Public Safety Needs Drive Bloomington Tax Levies Increase | Bloomington

A change in the city’s property tax base and more than $ 1 million allocated to police and fire personnel in 2022 will result in higher property taxes for many Bloomington homeowners.

At its December 6 meeting, Bloomington City Council approved its 2022 operating budget and tax levy. With a 2.75% property tax increase, the City will generate an additional $ 1.8 million from local residents. taxpayers next year.

“Much of this can be directly attributed to investments in public safety,” said city manager Jamie Verbrugge.

The budget and levy were approved unanimously, without Board member Jack Baloga, who did not attend the meeting.

The additional $ 1.8 million will bring the total tax levy to $ 68.3 million, which finances 68% of the city’s general fund budget, according to Kari Carlson, the city’s budget manager. Among the sources that finance the remaining 32% of the general fund budget are accommodation and admission taxes collected by hotels and places of entertainment, which generate 9% of the general fund budget, and license fees and license, which represents 7%, she noted. .

An additional $ 1.5 million is budgeted for public safety services in 2022. More than two-thirds of that total is spent on fire service crews, according to Carlson. In addition to the $ 1.1 million spent on service teams, $ 396,000 will be spent on three full-time battalion commanders next year, she added.

The police department is receiving an additional $ 56,000 to meet the staffing needs of its support division, she noted.

Verbrugge said the additional spending on fire service crews is an effort to increase response times while providing adequate personnel when the first truck rolls out of a fire station.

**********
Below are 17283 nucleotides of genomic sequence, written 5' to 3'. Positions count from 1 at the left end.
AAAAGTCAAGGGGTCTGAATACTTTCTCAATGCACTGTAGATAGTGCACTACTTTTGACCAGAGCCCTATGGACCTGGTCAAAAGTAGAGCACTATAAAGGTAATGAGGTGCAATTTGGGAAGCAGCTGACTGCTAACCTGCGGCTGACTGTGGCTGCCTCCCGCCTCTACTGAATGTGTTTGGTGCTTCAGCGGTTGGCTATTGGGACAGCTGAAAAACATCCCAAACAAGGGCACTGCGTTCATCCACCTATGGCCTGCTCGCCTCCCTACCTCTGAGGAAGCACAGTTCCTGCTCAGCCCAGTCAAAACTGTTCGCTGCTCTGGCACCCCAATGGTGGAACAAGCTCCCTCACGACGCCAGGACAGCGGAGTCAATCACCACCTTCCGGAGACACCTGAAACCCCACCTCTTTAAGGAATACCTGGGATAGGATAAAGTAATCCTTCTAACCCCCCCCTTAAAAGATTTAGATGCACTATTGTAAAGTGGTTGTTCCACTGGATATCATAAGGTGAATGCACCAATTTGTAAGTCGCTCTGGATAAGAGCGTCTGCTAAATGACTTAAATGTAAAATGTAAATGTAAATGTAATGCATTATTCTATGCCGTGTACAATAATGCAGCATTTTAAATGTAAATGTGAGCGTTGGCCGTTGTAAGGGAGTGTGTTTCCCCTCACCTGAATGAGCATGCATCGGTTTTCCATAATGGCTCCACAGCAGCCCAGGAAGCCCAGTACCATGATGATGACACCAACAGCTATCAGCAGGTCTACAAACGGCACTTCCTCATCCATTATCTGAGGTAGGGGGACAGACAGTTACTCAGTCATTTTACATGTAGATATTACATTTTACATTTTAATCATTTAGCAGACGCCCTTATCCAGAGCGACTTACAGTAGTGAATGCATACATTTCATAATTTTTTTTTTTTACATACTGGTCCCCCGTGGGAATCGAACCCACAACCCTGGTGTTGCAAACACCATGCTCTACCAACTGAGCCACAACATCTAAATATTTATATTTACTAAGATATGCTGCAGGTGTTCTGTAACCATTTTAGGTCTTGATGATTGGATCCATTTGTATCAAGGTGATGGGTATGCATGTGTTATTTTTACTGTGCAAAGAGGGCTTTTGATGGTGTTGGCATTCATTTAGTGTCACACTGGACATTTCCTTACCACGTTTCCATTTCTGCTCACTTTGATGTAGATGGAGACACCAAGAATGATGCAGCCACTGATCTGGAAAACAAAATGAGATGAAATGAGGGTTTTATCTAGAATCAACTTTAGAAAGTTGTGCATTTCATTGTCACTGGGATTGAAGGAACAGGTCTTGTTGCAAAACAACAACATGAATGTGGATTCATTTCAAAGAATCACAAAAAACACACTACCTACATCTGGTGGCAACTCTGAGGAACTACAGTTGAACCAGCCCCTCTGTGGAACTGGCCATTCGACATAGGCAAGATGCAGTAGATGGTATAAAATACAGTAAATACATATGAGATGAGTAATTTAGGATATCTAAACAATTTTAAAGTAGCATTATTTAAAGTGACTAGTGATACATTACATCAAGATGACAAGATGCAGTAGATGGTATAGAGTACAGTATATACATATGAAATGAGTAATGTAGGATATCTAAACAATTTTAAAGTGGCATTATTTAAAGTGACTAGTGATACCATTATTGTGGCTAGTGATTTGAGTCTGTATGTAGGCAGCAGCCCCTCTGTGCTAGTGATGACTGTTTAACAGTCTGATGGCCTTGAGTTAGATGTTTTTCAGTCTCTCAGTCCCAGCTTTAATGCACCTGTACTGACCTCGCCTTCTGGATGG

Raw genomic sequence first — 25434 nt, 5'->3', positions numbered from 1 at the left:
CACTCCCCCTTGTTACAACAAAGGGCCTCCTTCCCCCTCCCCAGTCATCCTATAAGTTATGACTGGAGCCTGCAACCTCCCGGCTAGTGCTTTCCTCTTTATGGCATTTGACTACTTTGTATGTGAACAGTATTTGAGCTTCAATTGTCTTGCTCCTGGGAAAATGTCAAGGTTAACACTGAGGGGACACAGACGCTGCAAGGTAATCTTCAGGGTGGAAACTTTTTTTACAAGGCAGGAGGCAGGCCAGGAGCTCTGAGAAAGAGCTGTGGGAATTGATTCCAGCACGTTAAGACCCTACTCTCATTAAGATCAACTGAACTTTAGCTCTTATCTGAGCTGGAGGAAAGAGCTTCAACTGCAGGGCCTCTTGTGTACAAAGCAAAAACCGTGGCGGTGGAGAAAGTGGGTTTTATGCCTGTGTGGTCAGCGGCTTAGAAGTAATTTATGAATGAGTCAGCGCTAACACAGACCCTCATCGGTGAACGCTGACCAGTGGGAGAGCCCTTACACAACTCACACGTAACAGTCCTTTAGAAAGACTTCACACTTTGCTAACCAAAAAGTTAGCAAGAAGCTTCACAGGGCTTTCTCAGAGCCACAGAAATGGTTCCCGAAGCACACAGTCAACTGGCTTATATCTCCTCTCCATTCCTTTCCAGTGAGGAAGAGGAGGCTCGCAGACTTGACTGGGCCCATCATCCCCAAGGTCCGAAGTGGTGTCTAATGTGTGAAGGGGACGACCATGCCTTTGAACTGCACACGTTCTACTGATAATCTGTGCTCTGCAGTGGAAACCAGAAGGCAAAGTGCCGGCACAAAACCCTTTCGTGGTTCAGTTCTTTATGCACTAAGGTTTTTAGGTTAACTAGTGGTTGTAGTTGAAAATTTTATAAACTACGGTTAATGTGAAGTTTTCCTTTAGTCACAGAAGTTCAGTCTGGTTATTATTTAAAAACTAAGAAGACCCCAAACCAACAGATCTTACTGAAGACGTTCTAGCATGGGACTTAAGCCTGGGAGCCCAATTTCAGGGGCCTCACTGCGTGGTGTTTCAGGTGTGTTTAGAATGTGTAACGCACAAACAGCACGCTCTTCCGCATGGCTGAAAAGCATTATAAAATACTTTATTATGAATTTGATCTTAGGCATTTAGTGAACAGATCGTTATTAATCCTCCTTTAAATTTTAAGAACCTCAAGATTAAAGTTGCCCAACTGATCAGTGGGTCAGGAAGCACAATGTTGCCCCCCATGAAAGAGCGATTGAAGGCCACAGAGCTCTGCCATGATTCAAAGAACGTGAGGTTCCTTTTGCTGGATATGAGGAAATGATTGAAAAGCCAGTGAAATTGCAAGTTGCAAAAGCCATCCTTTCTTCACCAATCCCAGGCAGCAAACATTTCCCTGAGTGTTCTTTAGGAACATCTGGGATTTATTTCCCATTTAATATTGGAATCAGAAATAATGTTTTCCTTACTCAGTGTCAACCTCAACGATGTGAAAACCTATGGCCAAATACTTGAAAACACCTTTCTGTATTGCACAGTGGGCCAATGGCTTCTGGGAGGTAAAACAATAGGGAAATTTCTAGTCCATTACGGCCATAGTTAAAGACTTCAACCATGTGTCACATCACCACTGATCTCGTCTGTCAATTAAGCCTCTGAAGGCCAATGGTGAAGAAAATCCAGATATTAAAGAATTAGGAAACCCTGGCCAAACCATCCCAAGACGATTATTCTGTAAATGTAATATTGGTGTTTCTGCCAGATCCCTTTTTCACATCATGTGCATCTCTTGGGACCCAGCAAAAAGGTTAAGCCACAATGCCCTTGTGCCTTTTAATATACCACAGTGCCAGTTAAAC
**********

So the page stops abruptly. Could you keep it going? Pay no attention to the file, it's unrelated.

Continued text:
Often referred to as a volunteer fire department, Bloomington firefighters are paid for every call they answer. But the ministry also maintains service teams. During these shifts, firefighters are paid for work at city fire stations and are available to answer calls. Teams are working to improve response time when firefighters are less likely to be available to answer emergency calls due to their main job, explained Verbrugge.

The city unsuccessfully applied for a federal grant that would have provided full-time firefighter salaries for three years. If the city had received the grant, it would have reduced the expense required for service teams, he noted.

The addition of battalion leaders will help ensure regular coverage of the department’s supervision needs, he added.

Changes in the real estate market are altering the city’s tax base, according to Carlson.

“Strong demand in the housing market has increased the value of many homes in Bloomington, while commercial properties have seen their value drop due to the pandemic,” she said.

Due to the increase in residential property values ​​and the decline in commercial and industrial property values, especially for accommodation and retail properties, a small portion of homeowners will see a tax cut in 2022, while 17% will see a 5% increase. % or less. “The majority of households see tax increases between 5 and 10%,” she noted. “Or even more for some.”